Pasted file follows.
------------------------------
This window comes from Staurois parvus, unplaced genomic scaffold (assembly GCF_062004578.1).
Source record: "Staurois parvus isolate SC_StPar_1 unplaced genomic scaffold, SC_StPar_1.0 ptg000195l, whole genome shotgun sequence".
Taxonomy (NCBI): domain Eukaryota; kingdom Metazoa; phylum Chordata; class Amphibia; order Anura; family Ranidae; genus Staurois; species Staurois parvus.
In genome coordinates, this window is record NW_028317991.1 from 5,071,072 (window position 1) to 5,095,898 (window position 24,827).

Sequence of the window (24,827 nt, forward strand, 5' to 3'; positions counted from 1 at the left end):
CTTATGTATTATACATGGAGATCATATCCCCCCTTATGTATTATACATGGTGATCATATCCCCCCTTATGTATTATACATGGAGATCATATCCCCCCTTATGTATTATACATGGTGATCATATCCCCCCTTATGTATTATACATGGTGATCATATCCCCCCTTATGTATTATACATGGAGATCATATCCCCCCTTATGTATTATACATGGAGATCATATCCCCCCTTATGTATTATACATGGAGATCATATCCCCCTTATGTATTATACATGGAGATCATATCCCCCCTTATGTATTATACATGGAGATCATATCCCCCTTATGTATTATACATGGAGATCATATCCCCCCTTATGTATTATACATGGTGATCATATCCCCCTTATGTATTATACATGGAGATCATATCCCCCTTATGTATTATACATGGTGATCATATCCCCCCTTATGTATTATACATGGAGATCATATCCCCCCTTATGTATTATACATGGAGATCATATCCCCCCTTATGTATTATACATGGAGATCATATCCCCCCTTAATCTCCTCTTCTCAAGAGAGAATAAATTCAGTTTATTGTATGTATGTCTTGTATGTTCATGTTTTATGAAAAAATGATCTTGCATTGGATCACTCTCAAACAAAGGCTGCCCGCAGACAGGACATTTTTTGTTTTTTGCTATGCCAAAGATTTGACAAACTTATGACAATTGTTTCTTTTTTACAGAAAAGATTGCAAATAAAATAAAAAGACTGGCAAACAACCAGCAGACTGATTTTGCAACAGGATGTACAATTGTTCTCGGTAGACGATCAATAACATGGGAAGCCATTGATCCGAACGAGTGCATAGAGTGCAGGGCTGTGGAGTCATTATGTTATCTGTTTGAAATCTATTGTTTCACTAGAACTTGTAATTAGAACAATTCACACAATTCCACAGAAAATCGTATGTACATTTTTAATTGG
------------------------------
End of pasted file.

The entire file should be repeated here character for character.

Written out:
This window comes from Staurois parvus, unplaced genomic scaffold (assembly GCF_062004578.1).
Source record: "Staurois parvus isolate SC_StPar_1 unplaced genomic scaffold, SC_StPar_1.0 ptg000195l, whole genome shotgun sequence".
Taxonomy (NCBI): domain Eukaryota; kingdom Metazoa; phylum Chordata; class Amphibia; order Anura; family Ranidae; genus Staurois; species Staurois parvus.
In genome coordinates, this window is record NW_028317991.1 from 5,071,072 (window position 1) to 5,095,898 (window position 24,827).

Sequence of the window (24,827 nt, forward strand, 5' to 3'; positions counted from 1 at the left end):
CTTATGTATTATACATGGAGATCATATCCCCCCTTATGTATTATACATGGTGATCATATCCCCCCTTATGTATTATACATGGAGATCATATCCCCCCTTATGTATTATACATGGTGATCATATCCCCCCTTATGTATTATACATGGTGATCATATCCCCCCTTATGTATTATACATGGAGATCATATCCCCCCTTATGTATTATACATGGAGATCATATCCCCCCTTATGTATTATACATGGAGATCATATCCCCCTTATGTATTATACATGGAGATCATATCCCCCCTTATGTATTATACATGGAGATCATATCCCCCTTATGTATTATACATGGAGATCATATCCCCCCTTATGTATTATACATGGTGATCATATCCCCCTTATGTATTATACATGGAGATCATATCCCCCTTATGTATTATACATGGTGATCATATCCCCCCTTATGTATTATACATGGAGATCATATCCCCCCTTATGTATTATACATGGAGATCATATCCCCCCTTATGTATTATACATGGAGATCATATCCCCCCTTAATCTCCTCTTCTCAAGAGAGAATAAATTCAGTTTATTGTATGTATGTCTTGTATGTTCATGTTTTATGAAAAAATGATCTTGCATTGGATCACTCTCAAACAAAGGCTGCCCGCAGACAGGACATTTTTTGTTTTTTGCTATGCCAAAGATTTGACAAACTTATGACAATTGTTTCTTTTTTACAGAAAAGATTGCAAATAAAATAAAAAGACTGGCAAACAACCAGCAGACTGATTTTGCAACAGGATGTACAATTGTTCTCGGTAGACGATCAATAACATGGGAAGCCATTGATCCGAACGAGTGCATAGAGTGCAGGGCTGTGGAGTCATTATGTTATCTGTTTGAAATCTATTGTTTCACTAGAACTTGTAATTAGAACAATTCACACAATTCCACAGAAAATCGTATGTACATTTTTAATTGG